Bibliographische Angaben zur Publikation
Performance of selected lightweight wheelchairs on ANSI/RESNA tests: American National Standards Institute-Rehabilitation Engineering and Assistive Technology Society of North America
Cooper, R. A.; Gonzalez, J.; Lawrence, B. [u. a.]
American Academy of Physical Medicine and Rehabilitation (AAPM&R)
Archives of Physical Medicine and Rehabilitation, 1997, Volume 78 (Number 10), Seite 1138-1144, Philadelphia, Pennsylvania: Saunders, ISSN: 0003-9993 (Print); 1532-821X (Online)
This study provides data for clinicians and wheelchair users to compare the durability, stability, and cost effectiveness of three different lightweight wheelchair models: the Everest & Jennings EZ Lite, the Invacare Rolls 2000, and the Quickie Designs Breezy. A second objective was to compare the results from this study to those published for ultralight and institutional depot wheelchairs.
Randomized standards testing of three wheelchair models from each manufacturer (nine wheelchairs total).
There were no significant differences (p > . 05) in fatigue life, life-cycle cost, or static stability between the three models of lightweight wheelchairs (ie, EZ Lite, Rolls 2000, or Breezy). There were, however, significant differences (p < .05) in fatigue life among the lightweight wheelchairs of this study and the published results for ultralight rehabilitation wheelchairs and for depot wheelchairs. The lightweight wheelchairs had an average fatigue life greater than the depot wheelchairs but less than the rehabilitation wheelchairs. A depot-type wheelchair was defined as a manual wheelchair designed for hospital or institutional use. At lightweight wheelchair was defined as a manual wheelchair with minimal adjustments designed for individual or institutional use. An ultralight rehabilitation wheelchair was defined as a manual wheelchair designed for an individual's use as a long-term mobility aid.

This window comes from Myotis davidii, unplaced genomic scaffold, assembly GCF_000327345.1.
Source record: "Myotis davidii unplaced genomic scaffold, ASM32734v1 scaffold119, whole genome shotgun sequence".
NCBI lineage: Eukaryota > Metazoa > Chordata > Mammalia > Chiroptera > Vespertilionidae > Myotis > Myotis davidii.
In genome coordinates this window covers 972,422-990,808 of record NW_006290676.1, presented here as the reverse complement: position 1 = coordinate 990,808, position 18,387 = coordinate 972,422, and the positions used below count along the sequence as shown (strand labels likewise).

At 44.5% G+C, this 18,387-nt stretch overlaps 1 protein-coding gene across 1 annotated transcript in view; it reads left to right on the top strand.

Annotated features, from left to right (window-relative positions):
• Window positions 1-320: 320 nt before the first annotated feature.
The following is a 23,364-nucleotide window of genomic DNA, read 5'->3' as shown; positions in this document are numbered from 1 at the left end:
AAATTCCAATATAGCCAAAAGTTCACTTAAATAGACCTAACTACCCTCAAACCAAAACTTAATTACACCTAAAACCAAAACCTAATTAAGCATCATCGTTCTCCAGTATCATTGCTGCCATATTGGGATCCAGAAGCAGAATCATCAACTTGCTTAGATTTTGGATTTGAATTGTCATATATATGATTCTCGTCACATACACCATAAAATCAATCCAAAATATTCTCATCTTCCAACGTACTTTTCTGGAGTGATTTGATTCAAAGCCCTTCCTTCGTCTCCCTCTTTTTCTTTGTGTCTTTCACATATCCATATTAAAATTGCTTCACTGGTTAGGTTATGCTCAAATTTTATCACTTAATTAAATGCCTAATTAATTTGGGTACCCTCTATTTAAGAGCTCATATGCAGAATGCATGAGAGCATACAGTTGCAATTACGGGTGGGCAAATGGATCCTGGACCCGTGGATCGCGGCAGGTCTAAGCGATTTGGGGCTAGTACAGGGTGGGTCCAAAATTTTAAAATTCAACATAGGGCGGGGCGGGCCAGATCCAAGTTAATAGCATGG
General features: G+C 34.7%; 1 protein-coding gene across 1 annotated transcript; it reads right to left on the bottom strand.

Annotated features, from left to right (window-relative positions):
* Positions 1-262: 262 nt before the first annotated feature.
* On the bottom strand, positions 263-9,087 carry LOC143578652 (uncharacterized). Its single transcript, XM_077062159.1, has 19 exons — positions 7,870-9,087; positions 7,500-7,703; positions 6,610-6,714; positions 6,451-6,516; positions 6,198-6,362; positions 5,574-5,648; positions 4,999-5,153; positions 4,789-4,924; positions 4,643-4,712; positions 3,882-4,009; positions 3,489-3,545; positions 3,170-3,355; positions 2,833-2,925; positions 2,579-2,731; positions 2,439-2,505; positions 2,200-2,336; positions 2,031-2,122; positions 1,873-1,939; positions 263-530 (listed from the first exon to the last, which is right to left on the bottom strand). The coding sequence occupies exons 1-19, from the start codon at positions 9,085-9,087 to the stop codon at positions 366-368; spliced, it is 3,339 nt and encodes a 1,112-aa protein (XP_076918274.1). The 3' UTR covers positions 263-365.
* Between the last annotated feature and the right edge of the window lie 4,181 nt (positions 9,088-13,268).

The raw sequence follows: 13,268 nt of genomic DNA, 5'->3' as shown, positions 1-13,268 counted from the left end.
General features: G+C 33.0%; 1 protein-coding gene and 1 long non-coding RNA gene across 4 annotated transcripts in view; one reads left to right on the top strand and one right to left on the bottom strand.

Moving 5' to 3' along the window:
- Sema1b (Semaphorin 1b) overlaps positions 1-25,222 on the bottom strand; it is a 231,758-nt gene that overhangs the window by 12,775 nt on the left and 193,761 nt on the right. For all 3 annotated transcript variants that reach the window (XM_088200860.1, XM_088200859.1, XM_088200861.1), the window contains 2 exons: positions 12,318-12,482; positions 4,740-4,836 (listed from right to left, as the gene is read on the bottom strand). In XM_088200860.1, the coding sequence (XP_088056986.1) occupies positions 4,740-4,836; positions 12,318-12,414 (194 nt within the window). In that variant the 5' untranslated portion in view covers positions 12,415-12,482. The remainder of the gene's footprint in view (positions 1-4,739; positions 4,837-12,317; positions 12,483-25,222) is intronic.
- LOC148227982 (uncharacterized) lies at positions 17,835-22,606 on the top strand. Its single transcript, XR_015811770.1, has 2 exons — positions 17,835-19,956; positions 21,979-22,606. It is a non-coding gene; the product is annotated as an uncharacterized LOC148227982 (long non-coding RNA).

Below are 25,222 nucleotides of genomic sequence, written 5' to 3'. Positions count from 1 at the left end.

The three models of lightweight wheelchairs tested are substantially similar and their fatigue lives are significantly (p < .05) lower than rehabilitation wheelchairs. Ultralight rehabilitation wheelchairs are the most cost effective over the life of the wheelchair, costing 3.4 times less (dollars per life cycle) than depot wheelchairs, and 2.3 times less (dollars per life cycle) than the lightweight wheelchairs tested in this study.
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